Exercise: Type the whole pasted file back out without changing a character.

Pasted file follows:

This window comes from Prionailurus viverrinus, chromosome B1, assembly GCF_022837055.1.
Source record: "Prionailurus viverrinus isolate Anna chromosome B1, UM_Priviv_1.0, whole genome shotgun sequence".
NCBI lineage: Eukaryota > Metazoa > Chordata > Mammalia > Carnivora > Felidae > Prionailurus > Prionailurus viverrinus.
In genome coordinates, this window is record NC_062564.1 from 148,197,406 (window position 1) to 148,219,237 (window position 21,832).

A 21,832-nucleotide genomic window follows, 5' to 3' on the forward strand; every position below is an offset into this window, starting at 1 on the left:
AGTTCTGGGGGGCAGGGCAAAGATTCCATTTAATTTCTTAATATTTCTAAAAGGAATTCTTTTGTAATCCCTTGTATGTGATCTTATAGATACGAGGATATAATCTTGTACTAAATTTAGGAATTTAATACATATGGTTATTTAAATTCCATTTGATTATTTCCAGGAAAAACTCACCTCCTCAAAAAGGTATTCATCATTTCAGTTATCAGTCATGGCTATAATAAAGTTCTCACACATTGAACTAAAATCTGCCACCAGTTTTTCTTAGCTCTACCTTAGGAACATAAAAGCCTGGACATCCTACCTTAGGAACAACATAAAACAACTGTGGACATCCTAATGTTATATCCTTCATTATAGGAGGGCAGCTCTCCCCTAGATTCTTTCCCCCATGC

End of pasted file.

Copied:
This window comes from Prionailurus viverrinus, chromosome B1, assembly GCF_022837055.1.
Source record: "Prionailurus viverrinus isolate Anna chromosome B1, UM_Priviv_1.0, whole genome shotgun sequence".
NCBI lineage: Eukaryota > Metazoa > Chordata > Mammalia > Carnivora > Felidae > Prionailurus > Prionailurus viverrinus.
In genome coordinates, this window is record NC_062564.1 from 148,197,406 (window position 1) to 148,219,237 (window position 21,832).

A 21,832-nucleotide genomic window follows, 5' to 3' on the forward strand; every position below is an offset into this window, starting at 1 on the left:
AGTTCTGGGGGGCAGGGCAAAGATTCCATTTAATTTCTTAATATTTCTAAAAGGAATTCTTTTGTAATCCCTTGTATGTGATCTTATAGATACGAGGATATAATCTTGTACTAAATTTAGGAATTTAATACATATGGTTATTTAAATTCCATTTGATTATTTCCAGGAAAAACTCACCTCCTCAAAAAGGTATTCATCATTTCAGTTATCAGTCATGGCTATAATAAAGTTCTCACACATTGAACTAAAATCTGCCACCAGTTTTTCTTAGCTCTACCTTAGGAACATAAAAGCCTGGACATCCTACCTTAGGAACAACATAAAACAACTGTGGACATCCTAATGTTATATCCTTCATTATAGGAGGGCAGCTCTCCCCTAGATTCTTTCCCCCATGC